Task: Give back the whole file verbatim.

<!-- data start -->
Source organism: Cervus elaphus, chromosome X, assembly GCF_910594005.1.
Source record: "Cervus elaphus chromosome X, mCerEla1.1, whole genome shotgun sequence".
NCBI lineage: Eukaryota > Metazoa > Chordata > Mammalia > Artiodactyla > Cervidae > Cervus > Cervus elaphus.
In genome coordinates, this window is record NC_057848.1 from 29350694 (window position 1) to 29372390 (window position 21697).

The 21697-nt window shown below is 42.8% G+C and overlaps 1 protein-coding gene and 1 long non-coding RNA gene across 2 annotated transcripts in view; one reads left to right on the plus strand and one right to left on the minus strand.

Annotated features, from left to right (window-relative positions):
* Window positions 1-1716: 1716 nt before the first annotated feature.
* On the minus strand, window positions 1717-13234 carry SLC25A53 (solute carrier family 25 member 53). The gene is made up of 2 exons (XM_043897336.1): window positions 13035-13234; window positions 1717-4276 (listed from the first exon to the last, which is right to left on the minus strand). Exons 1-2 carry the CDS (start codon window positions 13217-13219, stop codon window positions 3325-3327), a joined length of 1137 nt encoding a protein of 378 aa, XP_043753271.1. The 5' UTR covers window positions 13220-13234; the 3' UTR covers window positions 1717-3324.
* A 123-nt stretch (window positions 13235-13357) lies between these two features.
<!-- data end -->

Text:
Source organism: Cervus elaphus, chromosome X, assembly GCF_910594005.1.
Source record: "Cervus elaphus chromosome X, mCerEla1.1, whole genome shotgun sequence".
NCBI lineage: Eukaryota > Metazoa > Chordata > Mammalia > Artiodactyla > Cervidae > Cervus > Cervus elaphus.
In genome coordinates, this window is record NC_057848.1 from 29350694 (window position 1) to 29372390 (window position 21697).

The 21697-nt window shown below is 42.8% G+C and overlaps 1 protein-coding gene and 1 long non-coding RNA gene across 2 annotated transcripts in view; one reads left to right on the plus strand and one right to left on the minus strand.

Annotated features, from left to right (window-relative positions):
* Window positions 1-1716: 1716 nt before the first annotated feature.
* On the minus strand, window positions 1717-13234 carry SLC25A53 (solute carrier family 25 member 53). The gene is made up of 2 exons (XM_043897336.1): window positions 13035-13234; window positions 1717-4276 (listed from the first exon to the last, which is right to left on the minus strand). Exons 1-2 carry the CDS (start codon window positions 13217-13219, stop codon window positions 3325-3327), a joined length of 1137 nt encoding a protein of 378 aa, XP_043753271.1. The 5' UTR covers window positions 13220-13234; the 3' UTR covers window positions 1717-3324.
* A 123-nt stretch (window positions 13235-13357) lies between these two features.